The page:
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The Express

The Student News Site of Sacramento City College

The Express

The Student News Site of Sacramento City College

The Express

Remembering first Americans; Ditching Columbus Day for Indigenous Peoples Day


Nita Gardipee in the Learning Resource Center. In an attempt to pay respect to the cultures and populations that existed long before 1492, many states and cities are now annually celebrating Indigenous Peoples Day instead of Columbus Day on the second Monday of October. Ryan Middleton | Staff Photographer | [email protected]

Remembering first Americans; Ditching Columbus Day for Indigenous Peoples Day

Colorado Springs, ca. 1993. Mom is irate. The memory is faint, but I remember her going on about some picture my older sister brought home from her first grade class. It looked like a page ripped out of a children’s coloring book. There was a man that looked pirate-esque with a bird on his shoulder. I remember he had boots up to his knees and a funny-looking hat. He was on a large boat, and there were two more of similar appearance in the background. What was my mother was so upset for? All of her colors were perfectly inside the lines.

I later came to understand what her fuss was about.

In school we were told his story; we were taught that he was a great explorer, the first to arrive here from the old world. We learned many things about him. We learned that he was “the man who discovered America” or “the man who proved the Earth was round.”

We were hard-pressed for the truth. Contrary to the myths we had heard, Italian admiral Christopher Columbus did not prove the earth was round. He was not the first European to establish colonies in the Americas. He did not discover America.

What we weren’t told was how he exploited and enslaved peoples of the Indigenous populations he met, or how his journeys would be followed by an onslaught of Europeans hoping to “colonize & chill,” bringing disease, famine and assimilation as party favors.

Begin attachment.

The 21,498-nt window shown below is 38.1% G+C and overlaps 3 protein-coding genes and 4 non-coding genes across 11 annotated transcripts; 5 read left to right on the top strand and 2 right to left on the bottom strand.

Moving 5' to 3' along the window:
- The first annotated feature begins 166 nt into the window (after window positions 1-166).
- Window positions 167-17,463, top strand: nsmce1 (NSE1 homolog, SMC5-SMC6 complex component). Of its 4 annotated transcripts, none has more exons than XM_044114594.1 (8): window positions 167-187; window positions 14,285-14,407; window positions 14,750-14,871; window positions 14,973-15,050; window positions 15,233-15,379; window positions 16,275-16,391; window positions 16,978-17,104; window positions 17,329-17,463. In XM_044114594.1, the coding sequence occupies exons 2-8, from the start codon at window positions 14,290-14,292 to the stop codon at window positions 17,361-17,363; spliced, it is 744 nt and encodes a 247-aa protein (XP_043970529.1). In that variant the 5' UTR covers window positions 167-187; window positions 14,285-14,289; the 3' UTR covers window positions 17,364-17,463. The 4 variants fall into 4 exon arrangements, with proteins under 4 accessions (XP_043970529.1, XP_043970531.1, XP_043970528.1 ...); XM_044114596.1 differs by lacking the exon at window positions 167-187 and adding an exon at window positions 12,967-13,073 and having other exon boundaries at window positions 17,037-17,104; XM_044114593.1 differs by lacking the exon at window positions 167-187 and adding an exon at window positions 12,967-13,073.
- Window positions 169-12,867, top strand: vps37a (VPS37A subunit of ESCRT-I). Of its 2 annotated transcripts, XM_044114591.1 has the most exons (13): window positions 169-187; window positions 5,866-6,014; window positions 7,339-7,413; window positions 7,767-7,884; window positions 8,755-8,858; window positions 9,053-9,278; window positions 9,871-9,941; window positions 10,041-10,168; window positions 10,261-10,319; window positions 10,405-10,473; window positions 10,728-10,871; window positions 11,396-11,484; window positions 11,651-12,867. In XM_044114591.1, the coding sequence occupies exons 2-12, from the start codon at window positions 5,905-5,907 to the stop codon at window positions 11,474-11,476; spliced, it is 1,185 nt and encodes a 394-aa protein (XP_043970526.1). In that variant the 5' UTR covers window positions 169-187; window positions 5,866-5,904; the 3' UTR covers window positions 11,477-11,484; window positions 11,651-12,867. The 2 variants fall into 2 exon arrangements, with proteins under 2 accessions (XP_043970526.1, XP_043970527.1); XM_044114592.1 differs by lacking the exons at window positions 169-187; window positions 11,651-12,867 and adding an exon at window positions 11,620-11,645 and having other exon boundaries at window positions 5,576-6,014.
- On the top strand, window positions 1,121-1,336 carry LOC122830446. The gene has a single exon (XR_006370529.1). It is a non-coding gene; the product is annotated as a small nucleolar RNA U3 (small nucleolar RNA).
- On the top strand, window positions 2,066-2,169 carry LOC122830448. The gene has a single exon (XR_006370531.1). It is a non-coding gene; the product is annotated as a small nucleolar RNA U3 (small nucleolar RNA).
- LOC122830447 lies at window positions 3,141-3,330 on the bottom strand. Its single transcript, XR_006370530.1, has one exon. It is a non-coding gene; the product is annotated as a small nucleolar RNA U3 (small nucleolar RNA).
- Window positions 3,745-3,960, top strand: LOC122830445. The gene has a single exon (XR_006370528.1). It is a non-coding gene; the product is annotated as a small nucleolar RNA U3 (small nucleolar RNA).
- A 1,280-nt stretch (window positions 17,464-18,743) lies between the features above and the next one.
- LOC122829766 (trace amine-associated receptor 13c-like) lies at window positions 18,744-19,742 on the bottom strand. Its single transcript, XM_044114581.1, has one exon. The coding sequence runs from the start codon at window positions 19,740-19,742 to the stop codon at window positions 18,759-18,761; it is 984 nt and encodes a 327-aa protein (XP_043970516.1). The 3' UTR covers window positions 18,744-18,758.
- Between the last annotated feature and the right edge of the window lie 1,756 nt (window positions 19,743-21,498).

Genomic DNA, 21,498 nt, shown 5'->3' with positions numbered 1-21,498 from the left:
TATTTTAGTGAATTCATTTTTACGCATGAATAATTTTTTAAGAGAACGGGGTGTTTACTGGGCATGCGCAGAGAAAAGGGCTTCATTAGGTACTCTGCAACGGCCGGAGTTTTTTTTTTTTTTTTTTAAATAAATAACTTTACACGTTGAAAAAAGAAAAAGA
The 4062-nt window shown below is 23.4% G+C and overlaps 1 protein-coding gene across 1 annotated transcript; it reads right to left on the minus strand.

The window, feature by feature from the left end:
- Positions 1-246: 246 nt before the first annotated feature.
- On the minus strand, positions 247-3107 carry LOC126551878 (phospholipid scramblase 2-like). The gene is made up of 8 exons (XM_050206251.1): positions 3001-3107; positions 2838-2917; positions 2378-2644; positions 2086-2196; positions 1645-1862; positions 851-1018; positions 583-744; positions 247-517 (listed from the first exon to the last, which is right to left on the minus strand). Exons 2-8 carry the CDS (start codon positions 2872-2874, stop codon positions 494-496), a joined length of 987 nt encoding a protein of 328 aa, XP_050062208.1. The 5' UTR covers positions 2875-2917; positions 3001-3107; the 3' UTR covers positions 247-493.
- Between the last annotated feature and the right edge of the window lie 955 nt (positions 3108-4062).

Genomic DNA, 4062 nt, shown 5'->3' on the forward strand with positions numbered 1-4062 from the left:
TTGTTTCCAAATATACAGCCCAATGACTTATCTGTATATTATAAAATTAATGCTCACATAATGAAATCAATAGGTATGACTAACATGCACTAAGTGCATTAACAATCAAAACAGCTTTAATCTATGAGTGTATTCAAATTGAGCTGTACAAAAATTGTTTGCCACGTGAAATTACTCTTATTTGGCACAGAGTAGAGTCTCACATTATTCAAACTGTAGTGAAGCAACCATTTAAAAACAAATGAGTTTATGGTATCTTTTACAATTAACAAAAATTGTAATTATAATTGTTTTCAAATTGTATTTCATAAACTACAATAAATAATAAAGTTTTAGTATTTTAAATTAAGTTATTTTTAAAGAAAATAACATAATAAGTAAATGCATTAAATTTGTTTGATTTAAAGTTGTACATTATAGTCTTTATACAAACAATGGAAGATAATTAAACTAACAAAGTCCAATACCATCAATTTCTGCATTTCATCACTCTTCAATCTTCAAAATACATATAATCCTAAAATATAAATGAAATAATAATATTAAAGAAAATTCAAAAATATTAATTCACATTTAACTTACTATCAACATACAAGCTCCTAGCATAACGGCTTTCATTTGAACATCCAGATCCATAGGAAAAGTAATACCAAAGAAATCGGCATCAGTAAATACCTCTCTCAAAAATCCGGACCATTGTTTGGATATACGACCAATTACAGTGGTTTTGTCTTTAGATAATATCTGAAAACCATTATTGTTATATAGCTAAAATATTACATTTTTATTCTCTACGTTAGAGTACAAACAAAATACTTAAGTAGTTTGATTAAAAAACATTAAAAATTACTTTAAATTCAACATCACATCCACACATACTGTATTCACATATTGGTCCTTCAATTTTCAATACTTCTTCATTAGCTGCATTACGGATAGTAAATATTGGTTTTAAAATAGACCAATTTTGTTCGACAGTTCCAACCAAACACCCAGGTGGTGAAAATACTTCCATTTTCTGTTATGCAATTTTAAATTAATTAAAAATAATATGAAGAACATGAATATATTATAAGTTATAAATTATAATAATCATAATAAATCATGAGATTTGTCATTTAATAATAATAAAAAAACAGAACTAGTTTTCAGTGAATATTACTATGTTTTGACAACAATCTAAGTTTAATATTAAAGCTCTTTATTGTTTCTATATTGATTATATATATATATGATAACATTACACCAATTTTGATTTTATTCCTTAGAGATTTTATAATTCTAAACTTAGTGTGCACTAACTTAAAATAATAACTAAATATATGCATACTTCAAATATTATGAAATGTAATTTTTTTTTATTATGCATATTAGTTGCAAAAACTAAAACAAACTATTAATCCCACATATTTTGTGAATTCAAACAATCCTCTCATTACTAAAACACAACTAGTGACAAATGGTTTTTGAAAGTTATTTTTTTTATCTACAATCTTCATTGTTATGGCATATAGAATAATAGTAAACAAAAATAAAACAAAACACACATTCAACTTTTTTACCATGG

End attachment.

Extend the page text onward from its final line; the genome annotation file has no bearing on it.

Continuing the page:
To pay respect to the cultures and populations that existed long before 1492, many states and cities are now celebrating Indigenous Peoples Day instead of Columbus Day on the second Monday of October.

Currently, however, neither the state of California nor the city of Sacramento observes Indigenous Peoples Day. As members of a modern society, it is our responsibility to demand that our city councils and our state legislatures do so.

We must also demand that our public school systems incorporate a culturally inclusive history curriculum, which begins and focuses on the indigenous populations and discusses the mass genocide and mistreatment by colonizers.

I’ll never forget an experience in my high school U.S. history class. Our teacher, Mr. Stein, asked the class to shout any and all ideas or concepts that they associated with Native Americans as we began a new chapter about Native Americans.

Unable to comprehend that we would spend just one week of the entire year discussing Native Americans’ presence in America, I listened shamefully as my white classmates listed things such as “tipi’s,” “smallpox,” “reservations,” “scalping,” “hunting and gathering,” “chiefs,” “buffalo jumps” and “arrowheads.” My teacher listed them on the blackboard.

My own silence was my telltale symptom of embarrassment.

At the end of the class hour, my teacher asked me to stay behind. He wanted to know why I didn’t contribute to the board.

“I guess because I’m Native American,” I said.

He looked surprised but I think he understood what I was trying to say.